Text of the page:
Since I began my musical journey I’ve always been fascinated by the depth of acoustics, sound processing and real time audio manipulation, so much that I feel like I am playing sounds much more than guitar.
I’ve been extensively using rack processors since the end of the eighties.
My setup grew to a point where I felt the need to start reducing it, this was its last “hardware-just” incarnation:
My latest hardware-just sound processing environment, circa 2004. From top Doepfer Fader control, 2 Oberheim Echoplex running in stereo/dual mono, Tc Electronics Fireworx, Eventide Orville, Sound Sculpture Switchblade GL. Not visible are the Mesa Boogie Studio preamp, foot controllers and volume pedal.
Around the end of 2005 I started to substitute looping processors ( two Echoplex Digital Pro from Oberheim) with a pc laptop loaded with Mobius, just a few months later I started investigating the potential of using an audio interface as signal router/splitter/mixer to drop another piece of hardware, the fantastic Sound Sculpture Switchblade.
This is where the real story began: I started to use a software application as the center of my audio enviromenment, a hybrid between hardware processors: an Eventide Orville ( later a H8000fw) a TC Electronic Fireworx and a Boss VF1, another great processor, often underestimated and plugins running in my laptop.
My hardware-software sound processing environment as it was in 2011. Pc laptop running Audiomulch and Mobius as audio looper, Eventide H8000 fw, Tc Electronics Fireworx, Boss Vf-1 and Rme audio card. On the floor the Gordius midi controller and various pedals. Not visible is the Mesa Boogie Studio preamp.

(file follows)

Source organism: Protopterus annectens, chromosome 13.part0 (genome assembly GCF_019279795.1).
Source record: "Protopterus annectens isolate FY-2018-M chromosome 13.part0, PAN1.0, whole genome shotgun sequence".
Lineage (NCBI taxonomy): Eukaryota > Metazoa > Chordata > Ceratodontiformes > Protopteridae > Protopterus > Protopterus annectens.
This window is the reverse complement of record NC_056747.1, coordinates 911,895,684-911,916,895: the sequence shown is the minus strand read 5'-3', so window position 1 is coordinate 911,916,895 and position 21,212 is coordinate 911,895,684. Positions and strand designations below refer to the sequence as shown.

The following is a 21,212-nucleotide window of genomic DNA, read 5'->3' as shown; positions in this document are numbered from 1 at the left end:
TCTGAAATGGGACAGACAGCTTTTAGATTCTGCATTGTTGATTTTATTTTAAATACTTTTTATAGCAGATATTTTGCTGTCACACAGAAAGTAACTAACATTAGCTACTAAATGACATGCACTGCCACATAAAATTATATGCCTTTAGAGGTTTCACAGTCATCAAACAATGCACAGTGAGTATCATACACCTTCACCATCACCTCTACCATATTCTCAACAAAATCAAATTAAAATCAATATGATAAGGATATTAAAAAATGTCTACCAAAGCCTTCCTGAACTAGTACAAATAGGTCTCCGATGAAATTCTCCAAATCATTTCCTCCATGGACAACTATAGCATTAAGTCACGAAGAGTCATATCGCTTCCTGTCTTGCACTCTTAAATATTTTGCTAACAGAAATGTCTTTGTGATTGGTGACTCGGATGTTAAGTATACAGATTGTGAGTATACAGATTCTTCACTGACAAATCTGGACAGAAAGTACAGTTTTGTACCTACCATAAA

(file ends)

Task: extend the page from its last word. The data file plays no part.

I installed and checked Bidule, Usine, Max-MSP, Live and Audiomulch.
Checking these amazing software meant to enter into their respective universes, meeting completely different approaches to audio routing, user interface, general settings concepts, languages and internal organization.
Being a non digital native with zero academic training in electronics and computer programming I’ve had the feeling of being exposed to a sort of philosophical challenge.
I checked these fascinating applications keeping my focus on audio routing flexibility, midi control, computing resources, system stability and ease of use.
With these aspects in mind I decided to go for Audiomulch which, since then, has been the environment in which I’ve developed my audio processing system and, basically, the core of my playing: my actual musical instrument.
Audiomulch was a fantastically thought application: essential and deep at the same time, clean and efficient, with a very smart way of connecting modules and plugins; it has been key to allow my approach to audio processing progress and grow up to where it is now.
During all this time I’ve met many idiosyncrasies, bugs and incomprehensible solutions that made me waste a big lot of time and challenged my patience.
In 2016, after more than 10 years of use of Audiomulch I feel that there’s no more reason to live within the restrictions of 32 bits and be limited by single core processing; I feel like I have to move to a more up to date application. This is sad as I would prefer so much to keep using Audiomulch, I still think its concept delivers the best mix between interface/routing/processing/midi mapping out there, at least for the way I use it.
Since March 2016 I’m testing software to find the new host to process my audio.
Max/MSP, Usine, Audiostrom Sound Professor, Plogue Bidule, Cantabile, Ableton Live, Bitwig, Gig Performer and some others I just can’t remember.
All this to find the application to replace Audiomulch.
It is complicate, there are so many weirdness out there, strange visions and sometimes incomprehensible solutions. On the other hand you can easily find many interesting ideas but, unfortunately, not all of them in the same package.
I honestly just hope Audiomulch will show a new breeze of life, just before I do the final move.
Please Ross, let the world enjoy Audiomulch at 64 bit and with multicore support!